Consider Running for Council

esidents of Montpeliers District 2 have until Wednesday, August 15, at 4:30 p.m. to submit applications to city clerk John Odum for the council seat about to be vacated by Sarah Jarvis. Applicants need a minimum of 25 District 2 signatures in original, hard-copy form. Additionally, applicants must provide a statement about why they want the job, what public-service experience theyve had in the last five years, what parts of city government are of particular interest and any other pertinent information. The support documents may also be submitted electronically to by the same deadline. The council will hold interviews August 22 with applicants whove submitted the required information and petitions by the deadline. The council expects to decide that same evening whom they will invite aboard.

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An Inspired Store

nspired Creations has opened its doors at 97 State Street, across from Capitol Plaza, where the Knitting Studio used to be. The store sells crafts and souvenirs and offers jewelry, games, woodwork, Danforth pewter, T-shirts, hats, home decor and Vermont specialty foods. Owner Polly Walsh says there is also an artist-of-the-month program for wall art (paintings, photography, quilts, etc), and that they continue to add inventory as the store establishes itself. Walsh and her husband opened the store at the end of June; she says its their first sojourn into the retail-business world. Located near the State House complex and the Pavillion, the store is targeted at the tourist trade, but Walsh sees it as a source of gifts for locals as well.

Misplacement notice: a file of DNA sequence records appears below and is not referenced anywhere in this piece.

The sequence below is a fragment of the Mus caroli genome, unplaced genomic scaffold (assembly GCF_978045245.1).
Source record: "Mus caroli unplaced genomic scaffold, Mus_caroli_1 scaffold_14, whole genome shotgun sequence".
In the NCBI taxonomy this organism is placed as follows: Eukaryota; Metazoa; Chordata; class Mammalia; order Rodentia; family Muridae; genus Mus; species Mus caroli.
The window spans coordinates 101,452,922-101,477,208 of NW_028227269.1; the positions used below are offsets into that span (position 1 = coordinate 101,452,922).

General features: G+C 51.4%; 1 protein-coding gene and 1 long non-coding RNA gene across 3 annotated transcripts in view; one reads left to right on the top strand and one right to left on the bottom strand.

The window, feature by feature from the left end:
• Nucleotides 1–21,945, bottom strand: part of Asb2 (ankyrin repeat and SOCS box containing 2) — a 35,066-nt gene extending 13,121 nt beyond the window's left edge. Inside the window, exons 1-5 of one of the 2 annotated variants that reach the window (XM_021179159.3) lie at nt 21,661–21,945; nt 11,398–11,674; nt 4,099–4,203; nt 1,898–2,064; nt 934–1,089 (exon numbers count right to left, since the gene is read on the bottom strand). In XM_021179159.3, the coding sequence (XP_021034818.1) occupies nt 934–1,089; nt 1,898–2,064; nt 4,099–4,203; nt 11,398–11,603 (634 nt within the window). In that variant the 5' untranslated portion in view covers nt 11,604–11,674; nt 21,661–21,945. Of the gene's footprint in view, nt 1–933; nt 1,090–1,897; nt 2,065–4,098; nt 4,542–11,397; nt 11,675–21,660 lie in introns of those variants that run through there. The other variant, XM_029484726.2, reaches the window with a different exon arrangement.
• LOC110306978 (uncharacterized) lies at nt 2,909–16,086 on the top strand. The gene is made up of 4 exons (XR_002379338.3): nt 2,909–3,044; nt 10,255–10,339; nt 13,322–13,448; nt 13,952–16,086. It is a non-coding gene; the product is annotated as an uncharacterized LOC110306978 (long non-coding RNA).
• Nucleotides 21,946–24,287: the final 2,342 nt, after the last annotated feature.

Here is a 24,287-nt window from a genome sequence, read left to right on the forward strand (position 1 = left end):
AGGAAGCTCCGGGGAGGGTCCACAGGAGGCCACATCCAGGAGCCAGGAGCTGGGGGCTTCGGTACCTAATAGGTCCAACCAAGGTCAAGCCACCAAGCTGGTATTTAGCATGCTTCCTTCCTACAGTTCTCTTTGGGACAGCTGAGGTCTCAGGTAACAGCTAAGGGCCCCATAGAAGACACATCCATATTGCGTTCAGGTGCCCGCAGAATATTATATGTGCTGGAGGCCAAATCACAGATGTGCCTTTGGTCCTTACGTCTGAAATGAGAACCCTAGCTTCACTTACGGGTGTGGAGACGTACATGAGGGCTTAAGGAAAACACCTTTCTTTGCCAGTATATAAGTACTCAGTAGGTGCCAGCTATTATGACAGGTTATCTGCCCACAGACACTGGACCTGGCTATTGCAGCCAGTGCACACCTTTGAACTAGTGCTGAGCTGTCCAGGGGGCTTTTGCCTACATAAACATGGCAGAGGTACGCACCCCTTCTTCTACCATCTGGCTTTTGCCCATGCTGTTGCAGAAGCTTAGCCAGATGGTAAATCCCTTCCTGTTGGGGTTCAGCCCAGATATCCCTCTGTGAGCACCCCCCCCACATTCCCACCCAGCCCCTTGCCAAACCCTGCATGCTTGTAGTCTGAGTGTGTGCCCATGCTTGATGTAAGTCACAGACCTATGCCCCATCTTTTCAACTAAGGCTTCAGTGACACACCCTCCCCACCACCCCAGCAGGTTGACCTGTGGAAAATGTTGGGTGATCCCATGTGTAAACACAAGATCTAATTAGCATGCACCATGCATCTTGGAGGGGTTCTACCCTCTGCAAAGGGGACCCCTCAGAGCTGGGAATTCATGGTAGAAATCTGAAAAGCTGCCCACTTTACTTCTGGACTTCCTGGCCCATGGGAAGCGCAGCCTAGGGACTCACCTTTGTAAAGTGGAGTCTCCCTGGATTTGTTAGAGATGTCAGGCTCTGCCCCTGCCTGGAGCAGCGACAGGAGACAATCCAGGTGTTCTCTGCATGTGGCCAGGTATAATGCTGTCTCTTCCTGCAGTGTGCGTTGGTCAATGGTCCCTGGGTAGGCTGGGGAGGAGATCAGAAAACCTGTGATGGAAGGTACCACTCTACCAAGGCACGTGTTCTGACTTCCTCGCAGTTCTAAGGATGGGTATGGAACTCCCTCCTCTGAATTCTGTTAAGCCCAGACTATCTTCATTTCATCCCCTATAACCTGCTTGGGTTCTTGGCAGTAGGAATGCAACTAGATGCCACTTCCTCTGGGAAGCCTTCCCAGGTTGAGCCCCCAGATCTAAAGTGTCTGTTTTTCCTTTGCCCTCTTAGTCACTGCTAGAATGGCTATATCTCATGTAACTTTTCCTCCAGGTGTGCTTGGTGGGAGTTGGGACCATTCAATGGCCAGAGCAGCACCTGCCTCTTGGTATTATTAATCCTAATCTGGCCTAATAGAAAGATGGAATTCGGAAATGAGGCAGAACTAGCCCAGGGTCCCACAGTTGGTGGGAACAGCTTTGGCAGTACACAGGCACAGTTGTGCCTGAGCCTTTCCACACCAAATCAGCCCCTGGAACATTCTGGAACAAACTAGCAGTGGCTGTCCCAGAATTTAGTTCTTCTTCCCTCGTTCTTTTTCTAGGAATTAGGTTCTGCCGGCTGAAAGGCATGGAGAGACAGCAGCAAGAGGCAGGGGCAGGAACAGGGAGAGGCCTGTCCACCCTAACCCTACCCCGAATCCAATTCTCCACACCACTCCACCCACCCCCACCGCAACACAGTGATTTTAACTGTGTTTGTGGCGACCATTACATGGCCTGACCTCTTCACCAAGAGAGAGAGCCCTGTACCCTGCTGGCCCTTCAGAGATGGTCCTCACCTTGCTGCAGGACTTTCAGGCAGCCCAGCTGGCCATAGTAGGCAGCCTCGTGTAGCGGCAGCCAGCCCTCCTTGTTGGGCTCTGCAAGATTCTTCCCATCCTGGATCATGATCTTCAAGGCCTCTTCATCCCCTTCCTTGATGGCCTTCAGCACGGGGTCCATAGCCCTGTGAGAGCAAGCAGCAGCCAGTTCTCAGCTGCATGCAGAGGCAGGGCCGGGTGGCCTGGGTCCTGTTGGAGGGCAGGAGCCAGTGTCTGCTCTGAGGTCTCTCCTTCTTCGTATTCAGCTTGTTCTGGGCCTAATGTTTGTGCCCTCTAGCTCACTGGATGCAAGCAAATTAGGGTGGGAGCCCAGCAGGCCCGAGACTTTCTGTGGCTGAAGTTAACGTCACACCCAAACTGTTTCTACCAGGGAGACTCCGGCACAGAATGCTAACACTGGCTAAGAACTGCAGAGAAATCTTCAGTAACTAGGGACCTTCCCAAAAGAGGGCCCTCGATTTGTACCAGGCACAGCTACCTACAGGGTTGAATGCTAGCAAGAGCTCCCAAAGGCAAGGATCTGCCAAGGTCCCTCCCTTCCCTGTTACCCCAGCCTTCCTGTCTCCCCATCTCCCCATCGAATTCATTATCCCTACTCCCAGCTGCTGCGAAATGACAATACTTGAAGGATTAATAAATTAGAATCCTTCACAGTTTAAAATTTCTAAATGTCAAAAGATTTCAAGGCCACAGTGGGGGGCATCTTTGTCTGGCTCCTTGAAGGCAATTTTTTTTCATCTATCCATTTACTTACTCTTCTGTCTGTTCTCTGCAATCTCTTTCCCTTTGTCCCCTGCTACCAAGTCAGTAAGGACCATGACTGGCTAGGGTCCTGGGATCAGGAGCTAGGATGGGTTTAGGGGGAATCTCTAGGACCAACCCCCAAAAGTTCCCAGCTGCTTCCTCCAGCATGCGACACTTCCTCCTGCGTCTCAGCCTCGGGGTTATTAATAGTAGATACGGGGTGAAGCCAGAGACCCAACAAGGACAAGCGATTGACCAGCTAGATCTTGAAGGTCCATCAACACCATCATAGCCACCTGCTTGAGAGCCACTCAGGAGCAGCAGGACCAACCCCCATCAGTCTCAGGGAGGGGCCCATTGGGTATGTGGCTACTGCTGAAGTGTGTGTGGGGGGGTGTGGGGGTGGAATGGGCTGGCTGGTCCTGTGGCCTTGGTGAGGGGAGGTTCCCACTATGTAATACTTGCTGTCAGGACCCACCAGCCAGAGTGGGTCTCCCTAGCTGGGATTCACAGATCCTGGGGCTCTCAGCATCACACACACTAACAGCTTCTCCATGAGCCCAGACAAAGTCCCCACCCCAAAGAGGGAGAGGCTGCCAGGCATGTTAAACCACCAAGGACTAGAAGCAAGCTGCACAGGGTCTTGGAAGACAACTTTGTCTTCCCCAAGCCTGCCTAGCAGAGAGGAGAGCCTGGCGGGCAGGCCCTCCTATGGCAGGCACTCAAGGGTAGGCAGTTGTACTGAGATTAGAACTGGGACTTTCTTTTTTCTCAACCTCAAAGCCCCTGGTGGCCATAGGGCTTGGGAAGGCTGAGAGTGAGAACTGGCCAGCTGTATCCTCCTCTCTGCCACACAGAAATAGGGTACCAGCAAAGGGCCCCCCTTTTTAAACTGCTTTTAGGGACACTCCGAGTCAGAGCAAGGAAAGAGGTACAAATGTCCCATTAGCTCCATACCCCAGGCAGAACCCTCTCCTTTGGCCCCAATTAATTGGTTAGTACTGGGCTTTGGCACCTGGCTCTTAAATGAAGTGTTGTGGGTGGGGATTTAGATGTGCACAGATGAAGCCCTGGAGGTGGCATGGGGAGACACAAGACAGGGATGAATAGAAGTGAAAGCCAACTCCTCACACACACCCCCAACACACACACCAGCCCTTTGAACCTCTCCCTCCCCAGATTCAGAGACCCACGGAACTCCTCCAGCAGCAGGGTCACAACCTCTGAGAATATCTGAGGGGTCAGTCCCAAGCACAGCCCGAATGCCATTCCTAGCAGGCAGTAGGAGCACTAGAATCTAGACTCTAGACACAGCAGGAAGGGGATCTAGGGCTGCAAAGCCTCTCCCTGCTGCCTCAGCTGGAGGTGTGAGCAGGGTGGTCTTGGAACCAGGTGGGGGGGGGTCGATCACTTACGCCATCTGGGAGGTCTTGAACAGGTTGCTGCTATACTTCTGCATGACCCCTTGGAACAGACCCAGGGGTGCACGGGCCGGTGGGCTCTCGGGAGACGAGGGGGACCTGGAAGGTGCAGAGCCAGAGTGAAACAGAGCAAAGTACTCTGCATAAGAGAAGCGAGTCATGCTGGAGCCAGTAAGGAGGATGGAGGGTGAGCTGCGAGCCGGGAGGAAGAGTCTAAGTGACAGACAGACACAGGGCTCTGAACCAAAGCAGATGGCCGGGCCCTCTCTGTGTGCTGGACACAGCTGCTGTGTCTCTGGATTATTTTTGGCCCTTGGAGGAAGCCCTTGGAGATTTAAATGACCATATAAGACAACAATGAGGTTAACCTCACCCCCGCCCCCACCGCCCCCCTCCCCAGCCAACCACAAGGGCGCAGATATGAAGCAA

FoodWorks Projects
P.O. Box 1143, Montpelier, VT 05601 Phone: 802-223-5112 | Fax: 802-223-7852; Published every first and third Thursday
Editor & Publisher: Nat Frothingham General Manager: Bob Nuner Production Manager: Marisa Keller Sales Representatives: Carl Campbell, Carolyn Grodinsky, Rick McMahan Graphic Design & Layout: Dana Dwinell-Yardley Calendar Editor: Dana Dwinell-Yardley Bookkeeper: Kathryn Leith Distribution: Kevin Fair, Diana Koliander-Hart, Daniel Renfro Website & Social Media Manager: Dana Dwinell-Yardley Advertising: For information about advertising deadlines and rates, contact: 223-5112, ext. 11, or Editorial: Contact Bob, 223-5112, ext. 14, or Location: The Bridge office is located at the Vermont College of Fine Arts, on the lower level of Schulmaier Hall. Subscriptions: You can receive The Bridge by mail for $50 a year. Make out your check to The Bridge, and mail to The Bridge, PO Box 1143, Montpelier VT 05601.
Copyright 2012 by The Montpelier Bridge